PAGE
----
Mentions: So far, it was unclear if the effect of TLK1B in repair was due to a more rapid fill-in (via Rad9) that may be a prerequisite for blunt-ends ligation or whether the effect was instead mediated by Asf1 by plasmid compaction (or due to both). To test this, the fill-in reaction and repair was studied in extract depleted of Ku70 (Fig. 1D and see also Fig. 2), as DNA-PK/Ku is required for ligation of such ends (reviewed in [41]. Hence, the fill-in reaction could be studied separately from the ligation/supercoiling effect. Under these condition, TLK1B stimulated the labeling of the ends (fill-in), whereas almost no ligation, inferred by supercoiling, could be seen (Fig. 1D).


TLK1B promotes repair of DSBs via its interaction with Rad9 and Asf1.

Canfield C, Rains J, De Benedetti A - BMC Mol. Biol. (2009)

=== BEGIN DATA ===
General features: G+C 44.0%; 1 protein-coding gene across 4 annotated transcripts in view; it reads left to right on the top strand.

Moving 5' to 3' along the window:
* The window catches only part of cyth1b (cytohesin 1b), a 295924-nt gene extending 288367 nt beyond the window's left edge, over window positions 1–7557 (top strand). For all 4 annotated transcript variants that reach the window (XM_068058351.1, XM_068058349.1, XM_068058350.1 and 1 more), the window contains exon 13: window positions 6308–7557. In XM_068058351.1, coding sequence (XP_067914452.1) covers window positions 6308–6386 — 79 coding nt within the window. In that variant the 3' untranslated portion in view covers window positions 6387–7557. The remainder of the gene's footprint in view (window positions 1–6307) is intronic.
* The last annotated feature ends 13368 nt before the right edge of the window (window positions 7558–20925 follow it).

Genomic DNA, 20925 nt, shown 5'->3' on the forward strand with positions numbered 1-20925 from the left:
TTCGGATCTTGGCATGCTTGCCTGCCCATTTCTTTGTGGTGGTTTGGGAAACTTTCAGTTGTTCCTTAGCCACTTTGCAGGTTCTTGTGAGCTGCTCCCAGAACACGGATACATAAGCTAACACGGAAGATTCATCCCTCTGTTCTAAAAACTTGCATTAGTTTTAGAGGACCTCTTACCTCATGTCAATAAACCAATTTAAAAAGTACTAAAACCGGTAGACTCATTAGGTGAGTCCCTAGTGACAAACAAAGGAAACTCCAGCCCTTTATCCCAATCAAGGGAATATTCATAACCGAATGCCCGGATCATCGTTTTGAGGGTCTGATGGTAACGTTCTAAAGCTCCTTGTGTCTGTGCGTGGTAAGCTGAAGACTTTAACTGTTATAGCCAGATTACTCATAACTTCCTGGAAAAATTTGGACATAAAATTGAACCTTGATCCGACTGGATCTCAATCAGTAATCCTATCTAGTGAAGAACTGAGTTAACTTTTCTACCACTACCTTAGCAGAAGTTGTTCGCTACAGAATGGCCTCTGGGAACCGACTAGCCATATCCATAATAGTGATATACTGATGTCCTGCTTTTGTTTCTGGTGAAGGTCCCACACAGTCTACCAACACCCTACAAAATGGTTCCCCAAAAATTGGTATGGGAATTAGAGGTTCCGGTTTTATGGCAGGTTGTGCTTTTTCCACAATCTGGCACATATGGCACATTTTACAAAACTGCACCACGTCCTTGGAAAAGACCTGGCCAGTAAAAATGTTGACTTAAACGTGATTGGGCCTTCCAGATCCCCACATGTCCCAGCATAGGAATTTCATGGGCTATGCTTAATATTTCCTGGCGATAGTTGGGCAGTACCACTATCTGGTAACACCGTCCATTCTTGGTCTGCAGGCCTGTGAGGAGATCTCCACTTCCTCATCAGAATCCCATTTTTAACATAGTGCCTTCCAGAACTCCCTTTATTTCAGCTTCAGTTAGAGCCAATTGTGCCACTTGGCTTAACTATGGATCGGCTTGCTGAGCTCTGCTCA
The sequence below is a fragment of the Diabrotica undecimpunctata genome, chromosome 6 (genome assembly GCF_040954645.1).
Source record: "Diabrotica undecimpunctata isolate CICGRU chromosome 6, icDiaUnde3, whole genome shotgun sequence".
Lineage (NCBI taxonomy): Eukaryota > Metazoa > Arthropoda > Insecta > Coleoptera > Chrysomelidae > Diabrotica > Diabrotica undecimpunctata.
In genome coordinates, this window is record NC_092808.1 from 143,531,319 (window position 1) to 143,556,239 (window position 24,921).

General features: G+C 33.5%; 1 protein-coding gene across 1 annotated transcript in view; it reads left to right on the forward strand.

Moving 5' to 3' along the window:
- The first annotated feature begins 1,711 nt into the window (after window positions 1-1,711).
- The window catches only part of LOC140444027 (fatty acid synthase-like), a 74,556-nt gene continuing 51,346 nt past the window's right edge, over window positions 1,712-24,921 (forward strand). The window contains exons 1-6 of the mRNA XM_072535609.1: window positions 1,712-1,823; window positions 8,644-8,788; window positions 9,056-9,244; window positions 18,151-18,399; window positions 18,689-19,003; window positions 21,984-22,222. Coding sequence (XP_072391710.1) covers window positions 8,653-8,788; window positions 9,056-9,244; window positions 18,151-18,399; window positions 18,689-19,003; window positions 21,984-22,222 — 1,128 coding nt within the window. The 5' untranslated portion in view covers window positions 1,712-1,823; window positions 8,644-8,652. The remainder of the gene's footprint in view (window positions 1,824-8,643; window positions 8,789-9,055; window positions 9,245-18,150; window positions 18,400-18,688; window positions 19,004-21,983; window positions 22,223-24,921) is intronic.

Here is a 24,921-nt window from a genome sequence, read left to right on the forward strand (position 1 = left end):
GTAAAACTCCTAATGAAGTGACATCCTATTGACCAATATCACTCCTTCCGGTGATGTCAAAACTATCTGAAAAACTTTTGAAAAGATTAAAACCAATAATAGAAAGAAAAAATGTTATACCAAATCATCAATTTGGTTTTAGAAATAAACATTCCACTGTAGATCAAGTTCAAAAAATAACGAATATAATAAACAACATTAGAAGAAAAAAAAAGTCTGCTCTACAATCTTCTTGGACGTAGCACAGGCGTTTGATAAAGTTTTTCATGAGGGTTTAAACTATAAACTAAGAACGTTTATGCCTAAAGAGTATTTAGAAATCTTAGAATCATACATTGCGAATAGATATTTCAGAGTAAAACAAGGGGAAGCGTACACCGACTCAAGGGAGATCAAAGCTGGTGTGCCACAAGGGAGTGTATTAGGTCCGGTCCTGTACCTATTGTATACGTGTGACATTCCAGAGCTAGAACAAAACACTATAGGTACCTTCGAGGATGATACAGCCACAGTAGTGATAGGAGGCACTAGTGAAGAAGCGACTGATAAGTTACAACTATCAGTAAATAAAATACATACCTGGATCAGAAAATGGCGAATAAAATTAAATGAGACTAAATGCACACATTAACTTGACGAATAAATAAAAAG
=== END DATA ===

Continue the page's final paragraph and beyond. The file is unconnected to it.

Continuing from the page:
Repair of linearized palsmids and dependence on TLK1, Rad9, and Ku70. A) Western blots of extracts depleted of TLK1, Rad9, and Ku70. B) Immunodepletion of TLK1 and add-back. The effect of immunodepleting the endogenous TLK1 in labeling of the ends and ligation/supercoiling is shown. In the middle lanes, recombinant TLK1B was added back to the immunodepleted extract in an amount comparable to the endogenous TLK1 (see panel A). Note that this gel was exposed for longer than that in Fig. 1C to reveal the repaired forms more clearly. Quantitation of the autorad in pixels is shown below each lane. C)  Plasmid repair dependence on Rad9. Where indicated, the extract was immunodepleted of Rad9. In the left panel, we monitored repair of plasmid linearized with EcoRI alone (cohesive ends repair). In the middle panel, we monitored labeling and religation/supercoiling of plasmid cut with EcoRI/EcoRV, and its dependence on Rad9. In the right panel, Rad9 was added back. The position of linear and two supercoiled forms of the plasmids are indicated. D) Plasmid repair dependence on Ku70 and DNA-PK. The plasmid was in this case pre-labeled with Kleonw polymerase and [α-32P]dATP. Where indicated, the extract was immunodepleted of Ku (left panel), or the reaction was carried out in presence of 1 μM wortmainnin (right panel). Where indicated, we added TLK1B.